for more storm surge info.Outlook for Joaquin: Out to sea?
With favorable conditions for at least the next day (low wind shear and very warm sea-surface temperatures), Joaquin may yet intensify further. The 11 am EDT Thursday advisory
from NHC pegs Joaquin’s top sustained winds at 125 mph, and the NHC outlook brings Joaquin to Category 4 status
, with top sustained winds of 140 mph projected by Friday. Joaquin is located close to the region where Hurricane Andrew grew from Category 1 to Category 5 status during a year with very suppressed hurricane activity, 1992 (featuring an El Niño event during the first half of the year.) This serves as a reminder that the subtropics can be a worrisome breeding ground for strong hurricanes even during an El Niño year, when activity in the deep tropics tends to be suppressed. We can expect some fluctuation in strength if an eyewall replacement cycle takes hold over the next day or two, as is common after hurricanes go through a rapid intensification phase. Once Joaquin begins moving northward under the influence of stronger upper-level flow, we can expect its top sustained winds to eventually decrease while the size of its wind field increases. The waters are unusually warm across much of the Northwest Atlantic, which may help Joaquin sustain its strength longer than one would otherwise expect.
The track forecast for Joaquin remains low-confidence, although there was an important shift in the 00Z and 06Z Thursday computer-model guidance in favor of keeping Joaquin away from the U.S. East Coast. The global-scale GFS model, which had been predicting a North Carolina landfall for more than a day, shifted in its 00Z Thursday run to a track toward Long Island. The 06Z Thursday run of the GFS showed an even more dramatic shift eastward, with Joaquin hugging the Nova Scotia coastline. Members of the GFS ensemble also reflected this shift, with most but not all of the 06Z GEFS members showing an offshore track. (Ensembles are produced by running a model many times, each with slightly different initial conditions to represent uncertainty in the atmosphere’s starting point.) The UKMET also shifted significantly eastward, moving from a North Carolina landfall in its 12Z Wednesday run to a Cape Cod brushing in its 00Z Thursday run. The high-resolution HWRF and GFDL models stuck to their guns, with their 06Z Thursday runs continuing to depict landfall in North Carolina or Virginia. The 00Z Canadian model also continued to depict a landfall in this region, although it is historically one of the less-reliable track models.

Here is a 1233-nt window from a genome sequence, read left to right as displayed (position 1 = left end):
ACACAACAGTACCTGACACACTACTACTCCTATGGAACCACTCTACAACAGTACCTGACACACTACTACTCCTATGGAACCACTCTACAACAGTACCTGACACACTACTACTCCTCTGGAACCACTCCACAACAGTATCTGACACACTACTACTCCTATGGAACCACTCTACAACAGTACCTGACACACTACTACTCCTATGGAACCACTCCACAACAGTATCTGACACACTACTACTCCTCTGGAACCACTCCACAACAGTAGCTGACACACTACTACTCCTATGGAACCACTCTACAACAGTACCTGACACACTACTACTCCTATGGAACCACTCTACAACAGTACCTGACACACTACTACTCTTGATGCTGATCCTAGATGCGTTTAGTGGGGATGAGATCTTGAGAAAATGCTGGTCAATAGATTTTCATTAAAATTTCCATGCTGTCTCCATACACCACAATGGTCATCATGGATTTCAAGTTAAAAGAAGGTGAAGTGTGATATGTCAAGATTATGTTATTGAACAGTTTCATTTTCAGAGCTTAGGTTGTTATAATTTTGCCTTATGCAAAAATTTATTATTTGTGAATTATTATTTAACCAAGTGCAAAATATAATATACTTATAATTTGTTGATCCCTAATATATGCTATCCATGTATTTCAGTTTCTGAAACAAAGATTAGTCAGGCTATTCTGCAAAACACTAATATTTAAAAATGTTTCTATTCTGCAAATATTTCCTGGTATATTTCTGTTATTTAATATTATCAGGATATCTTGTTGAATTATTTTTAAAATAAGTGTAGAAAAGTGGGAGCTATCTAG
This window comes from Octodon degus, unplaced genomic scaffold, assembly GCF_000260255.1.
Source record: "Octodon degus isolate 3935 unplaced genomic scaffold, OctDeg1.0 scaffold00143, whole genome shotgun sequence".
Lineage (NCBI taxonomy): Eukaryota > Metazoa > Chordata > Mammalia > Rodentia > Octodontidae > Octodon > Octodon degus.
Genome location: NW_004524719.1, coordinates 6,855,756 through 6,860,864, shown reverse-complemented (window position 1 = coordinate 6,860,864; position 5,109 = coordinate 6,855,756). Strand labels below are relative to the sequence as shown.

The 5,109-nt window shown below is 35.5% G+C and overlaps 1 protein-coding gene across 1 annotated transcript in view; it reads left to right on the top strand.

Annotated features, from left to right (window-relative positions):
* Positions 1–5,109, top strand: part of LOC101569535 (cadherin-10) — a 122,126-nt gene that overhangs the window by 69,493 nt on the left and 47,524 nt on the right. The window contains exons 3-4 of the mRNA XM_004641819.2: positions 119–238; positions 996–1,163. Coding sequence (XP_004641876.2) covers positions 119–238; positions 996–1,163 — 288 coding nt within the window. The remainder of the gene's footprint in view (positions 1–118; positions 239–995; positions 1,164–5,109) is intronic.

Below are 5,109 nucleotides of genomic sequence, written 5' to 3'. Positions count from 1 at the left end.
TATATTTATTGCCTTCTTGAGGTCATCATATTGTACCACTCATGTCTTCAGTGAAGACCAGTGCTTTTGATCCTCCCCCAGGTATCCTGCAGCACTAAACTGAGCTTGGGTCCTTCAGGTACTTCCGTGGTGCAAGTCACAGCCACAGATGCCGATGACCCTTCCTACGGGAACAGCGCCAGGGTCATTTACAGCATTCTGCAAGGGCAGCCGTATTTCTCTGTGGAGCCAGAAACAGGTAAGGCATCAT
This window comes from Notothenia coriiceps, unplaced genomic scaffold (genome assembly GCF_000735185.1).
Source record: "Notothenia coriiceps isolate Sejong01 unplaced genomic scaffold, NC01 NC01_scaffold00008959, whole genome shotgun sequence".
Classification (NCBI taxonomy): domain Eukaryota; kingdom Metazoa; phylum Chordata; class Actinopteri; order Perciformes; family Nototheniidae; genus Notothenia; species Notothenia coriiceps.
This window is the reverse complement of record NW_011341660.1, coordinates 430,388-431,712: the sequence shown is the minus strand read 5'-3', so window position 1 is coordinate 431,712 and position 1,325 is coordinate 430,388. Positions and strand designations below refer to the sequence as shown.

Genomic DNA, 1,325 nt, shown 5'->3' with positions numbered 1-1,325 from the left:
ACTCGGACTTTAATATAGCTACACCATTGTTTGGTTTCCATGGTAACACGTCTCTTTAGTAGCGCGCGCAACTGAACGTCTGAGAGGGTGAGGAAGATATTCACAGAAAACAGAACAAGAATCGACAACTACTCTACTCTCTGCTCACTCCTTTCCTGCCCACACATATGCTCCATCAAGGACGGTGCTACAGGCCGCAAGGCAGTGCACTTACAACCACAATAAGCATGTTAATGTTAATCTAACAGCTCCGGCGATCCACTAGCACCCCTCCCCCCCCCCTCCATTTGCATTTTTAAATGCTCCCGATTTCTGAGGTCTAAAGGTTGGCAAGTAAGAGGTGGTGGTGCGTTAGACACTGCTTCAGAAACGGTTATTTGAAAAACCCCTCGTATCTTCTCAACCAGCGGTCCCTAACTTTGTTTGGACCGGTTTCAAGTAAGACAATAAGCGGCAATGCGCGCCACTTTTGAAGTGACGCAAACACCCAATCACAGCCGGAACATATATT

If the trend toward an offshore track holds up in Thursday’s model guidance, kudos must go to the ECMWF model. Its operational run has consistently called for a track well away from the U.S. East Coast, as was the case at 00Z Thursday. Just as significant, most of the ECMWF ensemble members (about 40 out of 50) showed an offshore track in the 00Z Thursday runs, whereas a large part of the ensemble had previously shown of a U.S. landfall. Analyses of the ECMWF ensemble for 12Z Wednesday and 00Z Thursday indicate that the ensemble members who did the best in the first few hours of the forecast were consistently taking Joaquin offshore (see Figure X).
The latest runs from our two top models for forecasting hurricane tracks: the 8 pm EDT Wednesday September 30, 2015 (00Z Thursday) run of the European model (left), and the 2 am EDT October 1 (06Z) run of the GFS model (right) both took Joaquin on a path out to sea that misses the U.S. coast, but were still very far apart. Image credit: wundermap with the "Model Data" layer